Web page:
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Scanning with the Riegl LMS-Z210

Author: Blake Hament Email: [email protected]
Date: Last modified on 03/21/2017
Keywords: Riegl LMS-Z210, LIDAR, Scan

This Tutorial covers capturing LIDAR scans with the Riegl LMS-Z210 and RiSCAN PRO software.

Motivation and Audience

The Riegl LMS-Z210 is a powerful LIDAR scanner that can be used to capture high resolution point clouds of environments and objects. LIDAR is used in a wide range of robotics sensing applications, and this tutorial will help familiarize you with reading and visualizing LIDAR data.

This tutorial is for those with:

  • Interest in LIDAR and robotics
  • Experience with installing, configuring, and manipulating computer files

The rest of the tutorial is organized as follows:

  1. Parts List and Sources
  2. Theory of Operation
  3. Setup
  4. Scanning
  5. Final Words

Parts List and Sources

This tutorial utilizes a Riegl LMS-Z210 and the RiSCAN PRO v1 software, both of which are no longer supported as of the writing of this tutorial. Newer LIDAR sensors, like the Velodyne puck will provide comparable resolution, but they are far smaller and more cost effective. The software was run on a Windows 10 machine.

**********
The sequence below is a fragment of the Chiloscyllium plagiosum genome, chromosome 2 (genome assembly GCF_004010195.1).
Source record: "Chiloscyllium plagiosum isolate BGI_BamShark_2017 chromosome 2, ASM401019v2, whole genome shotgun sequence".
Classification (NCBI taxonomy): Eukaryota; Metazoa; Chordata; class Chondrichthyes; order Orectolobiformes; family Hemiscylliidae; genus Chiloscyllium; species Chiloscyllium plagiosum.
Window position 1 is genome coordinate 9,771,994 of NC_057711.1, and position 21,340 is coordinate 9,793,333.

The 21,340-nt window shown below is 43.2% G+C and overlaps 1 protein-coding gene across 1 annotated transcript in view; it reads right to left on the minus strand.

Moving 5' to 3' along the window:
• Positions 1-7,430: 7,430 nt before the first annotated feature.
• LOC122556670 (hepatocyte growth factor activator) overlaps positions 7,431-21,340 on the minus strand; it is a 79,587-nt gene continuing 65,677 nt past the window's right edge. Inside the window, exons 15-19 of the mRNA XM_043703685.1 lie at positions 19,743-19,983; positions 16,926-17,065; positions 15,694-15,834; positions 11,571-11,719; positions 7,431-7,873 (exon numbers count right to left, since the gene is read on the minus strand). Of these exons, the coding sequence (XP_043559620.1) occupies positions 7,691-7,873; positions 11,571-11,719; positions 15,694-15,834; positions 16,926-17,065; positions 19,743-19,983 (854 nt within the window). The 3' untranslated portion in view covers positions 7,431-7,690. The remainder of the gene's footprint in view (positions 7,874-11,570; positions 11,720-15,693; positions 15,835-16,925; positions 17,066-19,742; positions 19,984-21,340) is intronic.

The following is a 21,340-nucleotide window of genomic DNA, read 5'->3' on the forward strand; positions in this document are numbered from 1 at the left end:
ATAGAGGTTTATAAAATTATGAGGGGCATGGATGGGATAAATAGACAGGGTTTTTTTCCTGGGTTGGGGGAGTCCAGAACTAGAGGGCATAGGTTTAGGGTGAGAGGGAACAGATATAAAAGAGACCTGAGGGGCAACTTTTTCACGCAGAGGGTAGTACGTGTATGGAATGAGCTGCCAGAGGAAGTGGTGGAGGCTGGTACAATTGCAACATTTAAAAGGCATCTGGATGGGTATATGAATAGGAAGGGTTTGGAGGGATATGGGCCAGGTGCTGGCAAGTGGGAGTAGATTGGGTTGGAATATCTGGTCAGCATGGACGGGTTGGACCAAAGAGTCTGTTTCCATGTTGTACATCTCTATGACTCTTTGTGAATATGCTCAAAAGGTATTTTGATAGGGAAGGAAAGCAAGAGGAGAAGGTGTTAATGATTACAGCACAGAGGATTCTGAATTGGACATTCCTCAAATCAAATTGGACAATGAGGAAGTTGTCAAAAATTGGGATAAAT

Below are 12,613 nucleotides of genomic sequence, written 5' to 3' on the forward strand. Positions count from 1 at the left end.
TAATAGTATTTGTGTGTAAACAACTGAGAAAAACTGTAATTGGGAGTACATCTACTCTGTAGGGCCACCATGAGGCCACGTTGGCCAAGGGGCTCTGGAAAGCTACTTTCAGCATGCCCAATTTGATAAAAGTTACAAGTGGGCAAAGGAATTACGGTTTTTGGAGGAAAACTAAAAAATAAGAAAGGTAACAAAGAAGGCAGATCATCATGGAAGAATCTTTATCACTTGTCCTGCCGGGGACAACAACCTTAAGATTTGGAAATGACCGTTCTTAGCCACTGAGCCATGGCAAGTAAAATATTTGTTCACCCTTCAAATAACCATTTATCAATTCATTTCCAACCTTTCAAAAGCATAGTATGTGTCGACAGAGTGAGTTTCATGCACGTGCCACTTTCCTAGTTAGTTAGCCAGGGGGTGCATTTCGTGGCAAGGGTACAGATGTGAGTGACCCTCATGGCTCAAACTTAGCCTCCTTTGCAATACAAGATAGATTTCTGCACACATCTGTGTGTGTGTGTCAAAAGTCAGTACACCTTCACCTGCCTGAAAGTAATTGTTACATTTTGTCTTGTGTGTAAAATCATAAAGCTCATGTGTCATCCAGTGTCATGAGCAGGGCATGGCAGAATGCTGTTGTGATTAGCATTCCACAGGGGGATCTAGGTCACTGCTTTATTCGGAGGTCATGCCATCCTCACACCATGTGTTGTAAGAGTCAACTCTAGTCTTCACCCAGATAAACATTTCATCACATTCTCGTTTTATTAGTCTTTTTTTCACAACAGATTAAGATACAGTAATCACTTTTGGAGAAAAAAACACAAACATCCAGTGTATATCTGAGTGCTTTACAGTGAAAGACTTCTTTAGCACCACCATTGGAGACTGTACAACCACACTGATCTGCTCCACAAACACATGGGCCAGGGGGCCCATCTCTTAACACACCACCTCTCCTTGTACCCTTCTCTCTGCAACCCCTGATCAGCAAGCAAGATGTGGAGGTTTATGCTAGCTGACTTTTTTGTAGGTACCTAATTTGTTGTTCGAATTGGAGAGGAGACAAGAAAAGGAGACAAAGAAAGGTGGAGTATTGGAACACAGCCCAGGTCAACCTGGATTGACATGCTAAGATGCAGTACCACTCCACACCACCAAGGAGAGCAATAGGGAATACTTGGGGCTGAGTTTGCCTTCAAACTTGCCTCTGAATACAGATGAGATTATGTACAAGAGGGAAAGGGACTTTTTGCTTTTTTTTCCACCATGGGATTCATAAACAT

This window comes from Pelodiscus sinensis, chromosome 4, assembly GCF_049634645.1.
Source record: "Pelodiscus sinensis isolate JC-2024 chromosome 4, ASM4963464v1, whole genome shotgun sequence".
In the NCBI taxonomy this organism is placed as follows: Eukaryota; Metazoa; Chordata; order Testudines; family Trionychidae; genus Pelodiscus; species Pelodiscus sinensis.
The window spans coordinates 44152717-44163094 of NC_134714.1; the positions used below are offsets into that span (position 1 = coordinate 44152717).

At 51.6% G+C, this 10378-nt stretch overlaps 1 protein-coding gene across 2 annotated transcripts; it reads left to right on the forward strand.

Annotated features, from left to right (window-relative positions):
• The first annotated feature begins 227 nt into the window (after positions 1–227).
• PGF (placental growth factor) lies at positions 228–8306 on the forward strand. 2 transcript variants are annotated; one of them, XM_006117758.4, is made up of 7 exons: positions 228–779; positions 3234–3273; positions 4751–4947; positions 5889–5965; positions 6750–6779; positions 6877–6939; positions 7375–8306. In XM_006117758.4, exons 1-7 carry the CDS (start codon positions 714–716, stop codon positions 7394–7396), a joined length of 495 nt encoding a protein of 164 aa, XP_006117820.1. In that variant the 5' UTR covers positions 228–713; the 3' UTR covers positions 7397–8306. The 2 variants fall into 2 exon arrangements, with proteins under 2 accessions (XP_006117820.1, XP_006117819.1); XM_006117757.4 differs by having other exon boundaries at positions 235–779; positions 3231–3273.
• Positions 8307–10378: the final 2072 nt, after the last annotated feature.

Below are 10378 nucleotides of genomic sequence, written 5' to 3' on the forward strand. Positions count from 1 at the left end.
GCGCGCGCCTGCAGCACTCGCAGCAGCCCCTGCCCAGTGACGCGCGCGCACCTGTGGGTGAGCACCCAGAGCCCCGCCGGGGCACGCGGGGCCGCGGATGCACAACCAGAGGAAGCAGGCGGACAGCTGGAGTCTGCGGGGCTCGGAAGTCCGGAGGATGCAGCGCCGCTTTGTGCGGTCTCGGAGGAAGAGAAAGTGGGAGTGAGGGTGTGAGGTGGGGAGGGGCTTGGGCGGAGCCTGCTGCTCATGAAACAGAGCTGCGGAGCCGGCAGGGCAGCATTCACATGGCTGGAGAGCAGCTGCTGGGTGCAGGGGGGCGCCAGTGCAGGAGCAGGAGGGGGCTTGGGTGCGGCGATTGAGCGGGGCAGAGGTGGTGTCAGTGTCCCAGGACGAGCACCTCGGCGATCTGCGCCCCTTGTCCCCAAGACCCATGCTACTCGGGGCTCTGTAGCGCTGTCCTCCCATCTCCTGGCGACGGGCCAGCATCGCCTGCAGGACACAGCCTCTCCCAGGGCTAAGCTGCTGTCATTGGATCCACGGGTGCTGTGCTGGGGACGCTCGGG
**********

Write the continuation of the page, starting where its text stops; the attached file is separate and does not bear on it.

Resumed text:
Theory of Operation

Laser rangefinding works by detecting phase change in light reflected off a target. The sensor sends out light at a known wavelength and then reads the reflected light after it has traveled out to the environment and back to the sensor. Any shifts in the peaks and troughs can be used to calculate phase change.

The distance D between sensor and target can be written,


Where c is the speed of light and t is the time it takes the light to travel from sensor to target and back.

The time t can be expanded

Here, ω is the angular frequency of the light wave, and φ is the phase change between the initial and reflected light rays.